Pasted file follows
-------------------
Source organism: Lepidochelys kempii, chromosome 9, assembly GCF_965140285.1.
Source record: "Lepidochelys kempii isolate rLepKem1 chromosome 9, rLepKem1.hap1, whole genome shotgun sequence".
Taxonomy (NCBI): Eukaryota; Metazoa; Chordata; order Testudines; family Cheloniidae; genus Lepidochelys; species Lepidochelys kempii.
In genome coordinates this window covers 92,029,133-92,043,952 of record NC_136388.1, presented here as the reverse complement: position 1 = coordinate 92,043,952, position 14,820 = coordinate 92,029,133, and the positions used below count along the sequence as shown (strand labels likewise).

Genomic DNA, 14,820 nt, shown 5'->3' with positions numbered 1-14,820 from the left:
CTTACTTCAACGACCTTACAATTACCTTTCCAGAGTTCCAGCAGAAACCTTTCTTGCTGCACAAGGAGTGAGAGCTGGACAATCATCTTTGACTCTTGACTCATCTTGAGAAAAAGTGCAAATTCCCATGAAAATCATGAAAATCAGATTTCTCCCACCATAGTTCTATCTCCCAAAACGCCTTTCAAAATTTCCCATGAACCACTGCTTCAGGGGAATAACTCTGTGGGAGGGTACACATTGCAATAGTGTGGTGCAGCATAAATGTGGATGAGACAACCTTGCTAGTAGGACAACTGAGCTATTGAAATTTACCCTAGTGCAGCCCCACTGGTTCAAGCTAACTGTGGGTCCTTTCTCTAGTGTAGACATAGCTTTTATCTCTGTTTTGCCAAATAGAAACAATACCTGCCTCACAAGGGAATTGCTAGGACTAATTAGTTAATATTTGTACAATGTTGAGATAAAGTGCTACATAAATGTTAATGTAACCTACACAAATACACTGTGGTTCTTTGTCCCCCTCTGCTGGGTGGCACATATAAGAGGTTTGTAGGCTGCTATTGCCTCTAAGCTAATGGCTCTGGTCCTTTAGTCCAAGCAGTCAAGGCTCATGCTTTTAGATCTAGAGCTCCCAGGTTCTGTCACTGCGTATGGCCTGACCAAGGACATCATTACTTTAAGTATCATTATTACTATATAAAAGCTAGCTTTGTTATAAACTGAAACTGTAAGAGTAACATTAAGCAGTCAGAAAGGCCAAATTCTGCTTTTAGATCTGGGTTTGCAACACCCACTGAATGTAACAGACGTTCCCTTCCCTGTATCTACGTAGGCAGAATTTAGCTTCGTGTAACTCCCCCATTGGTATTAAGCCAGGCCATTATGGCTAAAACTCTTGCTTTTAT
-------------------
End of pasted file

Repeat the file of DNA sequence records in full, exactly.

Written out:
Source organism: Lepidochelys kempii, chromosome 9, assembly GCF_965140285.1.
Source record: "Lepidochelys kempii isolate rLepKem1 chromosome 9, rLepKem1.hap1, whole genome shotgun sequence".
Taxonomy (NCBI): Eukaryota; Metazoa; Chordata; order Testudines; family Cheloniidae; genus Lepidochelys; species Lepidochelys kempii.
In genome coordinates this window covers 92,029,133-92,043,952 of record NC_136388.1, presented here as the reverse complement: position 1 = coordinate 92,043,952, position 14,820 = coordinate 92,029,133, and the positions used below count along the sequence as shown (strand labels likewise).

Genomic DNA, 14,820 nt, shown 5'->3' with positions numbered 1-14,820 from the left:
CTTACTTCAACGACCTTACAATTACCTTTCCAGAGTTCCAGCAGAAACCTTTCTTGCTGCACAAGGAGTGAGAGCTGGACAATCATCTTTGACTCTTGACTCATCTTGAGAAAAAGTGCAAATTCCCATGAAAATCATGAAAATCAGATTTCTCCCACCATAGTTCTATCTCCCAAAACGCCTTTCAAAATTTCCCATGAACCACTGCTTCAGGGGAATAACTCTGTGGGAGGGTACACATTGCAATAGTGTGGTGCAGCATAAATGTGGATGAGACAACCTTGCTAGTAGGACAACTGAGCTATTGAAATTTACCCTAGTGCAGCCCCACTGGTTCAAGCTAACTGTGGGTCCTTTCTCTAGTGTAGACATAGCTTTTATCTCTGTTTTGCCAAATAGAAACAATACCTGCCTCACAAGGGAATTGCTAGGACTAATTAGTTAATATTTGTACAATGTTGAGATAAAGTGCTACATAAATGTTAATGTAACCTACACAAATACACTGTGGTTCTTTGTCCCCCTCTGCTGGGTGGCACATATAAGAGGTTTGTAGGCTGCTATTGCCTCTAAGCTAATGGCTCTGGTCCTTTAGTCCAAGCAGTCAAGGCTCATGCTTTTAGATCTAGAGCTCCCAGGTTCTGTCACTGCGTATGGCCTGACCAAGGACATCATTACTTTAAGTATCATTATTACTATATAAAAGCTAGCTTTGTTATAAACTGAAACTGTAAGAGTAACATTAAGCAGTCAGAAAGGCCAAATTCTGCTTTTAGATCTGGGTTTGCAACACCCACTGAATGTAACAGACGTTCCCTTCCCTGTATCTACGTAGGCAGAATTTAGCTTCGTGTAACTCCCCCATTGGTATTAAGCCAGGCCATTATGGCTAAAACTCTTGCTTTTAT